Last week, the Texas Supreme Court ruled that the NAACP of Austin could have its case dismissed against the Secretary of State of Texas. Tim Lee writing for Ars Technica does a great job of summarizing the case, quoting ACCURATE Acting Director Dan Wallach and Postdoc Joseph Lorenzo Hall.
Dan provides a particularly stark illustration of the most severe technical vulnerabilities found in the 2007 California Top-To-Bottom Review (in which many ACCURATE researchers participated):
Wallach is an expert on Travis County’s eSlate machines because he participated in one of the nation’s only comprehensive DRE machine security audits in California back in 2007. Wallach says the most serious flaws with the machines arise from their networking capabilities. To tally the votes at the end of the election, the Hart InterCivic’s voting machines are taken to a distribution center where they are connected to an ordinary PC running special vote-counting software.
Wallach said that the PC software had a buffer overflow vulnerability, which meant that a single malicious voting machine could take control of the vote-counting PC. And the PC, in turn, had the power to directly modify the memory of the other voting machines which would later be connected to it. Hence, a malicious party with access to a single voting machine could trigger a viral attack on the voting machines used in dozens of precincts.
The Texas Supreme Court essentially ruled that this issue–whether or not to require voting machines be fundamentally auditable–is a policy issue and that the proper resolution is with the Texas legislature or, ultimately, Texan voters.
Researchers and close ACCURATE confidants at Princeton’s Center for Information Technology Policy, Will Clarkson, Joe Calandrino and Ed Felten, have just released a neat new result (“New Research Result: Bubble Forms Not So Anonymous”).
The central idea in this result is that these researchers have examined how people fill in bubble forms, like optical scan ballots in voting, to see if there is enough structure in these bubble patterns to uniquely identify the individual filling out the form. They apply some serious machine-learning mojo and can correctly identify the individual about 50% of the time, a much greater identification rate than the 3% rate for making completely random guesses. And the correct answer is one of the top three results 75% of the time.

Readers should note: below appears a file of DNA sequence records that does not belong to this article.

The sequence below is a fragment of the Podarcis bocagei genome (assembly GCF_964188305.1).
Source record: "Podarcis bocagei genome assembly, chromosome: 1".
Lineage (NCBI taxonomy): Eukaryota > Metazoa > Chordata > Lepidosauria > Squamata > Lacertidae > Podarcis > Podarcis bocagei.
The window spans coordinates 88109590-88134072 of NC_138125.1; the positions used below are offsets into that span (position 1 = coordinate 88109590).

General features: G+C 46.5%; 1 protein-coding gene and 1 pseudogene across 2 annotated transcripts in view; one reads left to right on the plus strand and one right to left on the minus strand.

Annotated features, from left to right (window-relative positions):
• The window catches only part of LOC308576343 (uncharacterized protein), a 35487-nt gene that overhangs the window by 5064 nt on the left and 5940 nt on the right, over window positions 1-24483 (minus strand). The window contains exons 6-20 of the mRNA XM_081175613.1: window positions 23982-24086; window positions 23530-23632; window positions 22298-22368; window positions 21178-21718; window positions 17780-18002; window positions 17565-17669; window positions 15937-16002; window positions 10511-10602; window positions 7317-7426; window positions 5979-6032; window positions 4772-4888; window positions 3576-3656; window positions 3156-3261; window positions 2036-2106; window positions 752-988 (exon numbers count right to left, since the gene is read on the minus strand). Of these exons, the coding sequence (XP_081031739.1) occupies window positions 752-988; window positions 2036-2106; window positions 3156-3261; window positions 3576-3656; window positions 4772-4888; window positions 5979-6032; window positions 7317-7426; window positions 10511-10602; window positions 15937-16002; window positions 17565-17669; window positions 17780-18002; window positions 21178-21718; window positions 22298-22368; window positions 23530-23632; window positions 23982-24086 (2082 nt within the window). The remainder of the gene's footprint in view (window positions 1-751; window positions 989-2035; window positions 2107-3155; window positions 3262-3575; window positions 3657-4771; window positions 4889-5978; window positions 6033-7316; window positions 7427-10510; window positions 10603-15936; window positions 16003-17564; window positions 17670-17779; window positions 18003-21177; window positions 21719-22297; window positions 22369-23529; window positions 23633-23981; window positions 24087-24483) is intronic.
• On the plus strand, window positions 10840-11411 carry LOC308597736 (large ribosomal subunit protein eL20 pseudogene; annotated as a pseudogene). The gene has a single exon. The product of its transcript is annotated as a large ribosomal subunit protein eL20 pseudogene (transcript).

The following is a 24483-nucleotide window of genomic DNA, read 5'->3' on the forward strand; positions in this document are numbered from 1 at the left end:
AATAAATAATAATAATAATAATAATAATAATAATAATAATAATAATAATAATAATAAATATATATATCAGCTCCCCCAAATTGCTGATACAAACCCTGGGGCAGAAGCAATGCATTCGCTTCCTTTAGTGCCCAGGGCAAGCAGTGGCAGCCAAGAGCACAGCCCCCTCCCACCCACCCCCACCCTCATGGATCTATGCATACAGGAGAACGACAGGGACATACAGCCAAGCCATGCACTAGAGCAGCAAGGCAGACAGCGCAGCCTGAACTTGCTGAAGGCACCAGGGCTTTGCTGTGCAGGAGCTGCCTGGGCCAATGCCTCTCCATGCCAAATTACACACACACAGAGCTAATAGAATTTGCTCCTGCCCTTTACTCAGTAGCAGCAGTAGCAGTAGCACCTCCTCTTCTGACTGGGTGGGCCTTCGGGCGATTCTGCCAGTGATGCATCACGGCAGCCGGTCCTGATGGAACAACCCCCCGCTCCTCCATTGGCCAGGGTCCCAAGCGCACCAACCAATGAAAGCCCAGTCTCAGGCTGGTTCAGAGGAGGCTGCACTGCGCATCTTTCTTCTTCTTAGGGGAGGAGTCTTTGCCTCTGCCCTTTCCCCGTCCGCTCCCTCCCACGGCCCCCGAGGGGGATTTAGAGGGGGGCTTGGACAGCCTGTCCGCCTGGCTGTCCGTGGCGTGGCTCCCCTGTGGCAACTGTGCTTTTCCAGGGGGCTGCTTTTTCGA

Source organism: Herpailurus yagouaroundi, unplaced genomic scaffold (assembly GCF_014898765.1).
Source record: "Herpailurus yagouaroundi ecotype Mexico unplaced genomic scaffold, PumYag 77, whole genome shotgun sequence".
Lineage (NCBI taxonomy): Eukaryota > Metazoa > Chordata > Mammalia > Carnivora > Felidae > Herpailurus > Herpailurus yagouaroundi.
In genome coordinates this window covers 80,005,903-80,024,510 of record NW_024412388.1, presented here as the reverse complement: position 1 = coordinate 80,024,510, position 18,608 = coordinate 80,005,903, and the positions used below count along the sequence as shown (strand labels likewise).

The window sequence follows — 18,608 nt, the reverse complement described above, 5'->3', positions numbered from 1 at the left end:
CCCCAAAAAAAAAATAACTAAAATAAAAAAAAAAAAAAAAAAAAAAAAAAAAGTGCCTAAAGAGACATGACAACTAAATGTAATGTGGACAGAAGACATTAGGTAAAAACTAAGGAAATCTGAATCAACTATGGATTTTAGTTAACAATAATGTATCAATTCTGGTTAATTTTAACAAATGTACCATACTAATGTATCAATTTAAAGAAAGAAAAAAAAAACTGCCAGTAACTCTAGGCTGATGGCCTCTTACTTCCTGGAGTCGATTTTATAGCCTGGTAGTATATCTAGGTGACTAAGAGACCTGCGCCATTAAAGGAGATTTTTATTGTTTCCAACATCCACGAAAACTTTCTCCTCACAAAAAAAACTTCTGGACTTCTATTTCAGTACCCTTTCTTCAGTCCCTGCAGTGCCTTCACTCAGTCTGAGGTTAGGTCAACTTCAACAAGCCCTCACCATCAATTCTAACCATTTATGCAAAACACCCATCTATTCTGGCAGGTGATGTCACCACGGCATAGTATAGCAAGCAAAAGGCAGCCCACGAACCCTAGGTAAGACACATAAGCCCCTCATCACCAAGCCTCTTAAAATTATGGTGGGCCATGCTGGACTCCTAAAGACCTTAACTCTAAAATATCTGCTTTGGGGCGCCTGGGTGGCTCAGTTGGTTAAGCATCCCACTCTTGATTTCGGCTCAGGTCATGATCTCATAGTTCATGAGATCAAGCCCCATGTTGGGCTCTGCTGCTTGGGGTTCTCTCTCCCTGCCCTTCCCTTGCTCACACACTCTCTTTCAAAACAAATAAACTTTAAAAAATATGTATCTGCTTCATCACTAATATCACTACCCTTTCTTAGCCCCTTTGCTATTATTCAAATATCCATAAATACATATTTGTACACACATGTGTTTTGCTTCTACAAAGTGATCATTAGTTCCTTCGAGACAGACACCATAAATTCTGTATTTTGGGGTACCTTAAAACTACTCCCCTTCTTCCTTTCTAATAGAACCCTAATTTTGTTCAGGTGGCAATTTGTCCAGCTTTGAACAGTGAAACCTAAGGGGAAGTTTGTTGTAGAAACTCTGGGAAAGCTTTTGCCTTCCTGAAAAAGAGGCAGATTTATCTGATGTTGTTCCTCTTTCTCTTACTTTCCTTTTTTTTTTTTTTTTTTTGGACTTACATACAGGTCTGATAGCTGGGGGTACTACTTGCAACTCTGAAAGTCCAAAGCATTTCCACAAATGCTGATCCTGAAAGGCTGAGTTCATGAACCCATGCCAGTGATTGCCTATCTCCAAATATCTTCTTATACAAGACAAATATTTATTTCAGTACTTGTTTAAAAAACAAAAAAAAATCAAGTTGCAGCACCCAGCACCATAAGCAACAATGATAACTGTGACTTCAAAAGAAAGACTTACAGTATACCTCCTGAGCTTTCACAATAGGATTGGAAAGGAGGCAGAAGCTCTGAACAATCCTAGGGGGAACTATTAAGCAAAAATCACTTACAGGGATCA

This has both good and bad consequences for elections. Bad in that anyone with form-filling data such as an employer or an exit pollster, likely has enough identifying information to identify a person’s ballot based solely on a scanned image of that ballot, the likes of which advocates (such as the Humboldt Election Transparency Project) have been releasing for a few years now. Good in that this might help to identify when a different person filled out a ballot (vote buying) or, more importantly, if many ballots were filled out by the same person (ballot box stuffing).
The Princeton team has had this paper accepted to USENIX Security in August and they’ve been playing around with mitigations for voting, such as the inked markers used in Los Angeles for the InkaVote system (where a cheap inked dauber can apply a uniform size and amount of ink to a target).
Full disclosure: the author of this post, Joseph Lorenzo Hall, was a visiting postdoc at CITP for the past three years and consulted closely with the CITP team on this work.
The program for the 2011 Electronic Voting Technology Workshop / Workshop on Trustworthy Elections (EVT/WOTE’11) is now up here: http://www.usenix.org/events/evtwote11/tech/.
The Program Chairs, Hovav Shacham and Vanessa Teague, have worked hard to put together a dynamite schedule… some highlights:
- 13 Research Papers!
- Keynote by Dana Debeauvoir, County Clerk, Travis County, Texas
- Invited Talk by Philip Stark, UC Berkeley Statistics